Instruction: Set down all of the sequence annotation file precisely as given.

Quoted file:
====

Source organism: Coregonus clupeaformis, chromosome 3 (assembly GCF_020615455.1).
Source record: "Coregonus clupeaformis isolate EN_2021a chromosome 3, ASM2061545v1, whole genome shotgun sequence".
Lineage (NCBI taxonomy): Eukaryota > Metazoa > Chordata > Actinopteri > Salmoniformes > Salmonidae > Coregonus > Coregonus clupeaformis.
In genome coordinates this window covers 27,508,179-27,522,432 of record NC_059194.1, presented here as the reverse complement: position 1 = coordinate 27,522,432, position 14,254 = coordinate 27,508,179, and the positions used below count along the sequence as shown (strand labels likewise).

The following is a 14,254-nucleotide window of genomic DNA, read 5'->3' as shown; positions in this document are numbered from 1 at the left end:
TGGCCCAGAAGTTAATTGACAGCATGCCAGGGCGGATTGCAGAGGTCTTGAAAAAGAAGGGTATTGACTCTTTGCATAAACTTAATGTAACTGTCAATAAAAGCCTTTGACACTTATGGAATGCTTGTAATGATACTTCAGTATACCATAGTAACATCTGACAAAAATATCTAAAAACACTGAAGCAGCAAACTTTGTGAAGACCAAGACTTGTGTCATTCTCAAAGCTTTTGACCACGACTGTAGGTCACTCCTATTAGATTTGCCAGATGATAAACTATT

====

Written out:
Source organism: Coregonus clupeaformis, chromosome 3 (assembly GCF_020615455.1).
Source record: "Coregonus clupeaformis isolate EN_2021a chromosome 3, ASM2061545v1, whole genome shotgun sequence".
Lineage (NCBI taxonomy): Eukaryota > Metazoa > Chordata > Actinopteri > Salmoniformes > Salmonidae > Coregonus > Coregonus clupeaformis.
In genome coordinates this window covers 27,508,179-27,522,432 of record NC_059194.1, presented here as the reverse complement: position 1 = coordinate 27,522,432, position 14,254 = coordinate 27,508,179, and the positions used below count along the sequence as shown (strand labels likewise).

The following is a 14,254-nucleotide window of genomic DNA, read 5'->3' as shown; positions in this document are numbered from 1 at the left end:
TGGCCCAGAAGTTAATTGACAGCATGCCAGGGCGGATTGCAGAGGTCTTGAAAAAGAAGGGTATTGACTCTTTGCATAAACTTAATGTAACTGTCAATAAAAGCCTTTGACACTTATGGAATGCTTGTAATGATACTTCAGTATACCATAGTAACATCTGACAAAAATATCTAAAAACACTGAAGCAGCAAACTTTGTGAAGACCAAGACTTGTGTCATTCTCAAAGCTTTTGACCACGACTGTAGGTCACTCCTATTAGATTTGCCAGATGATAAACTATT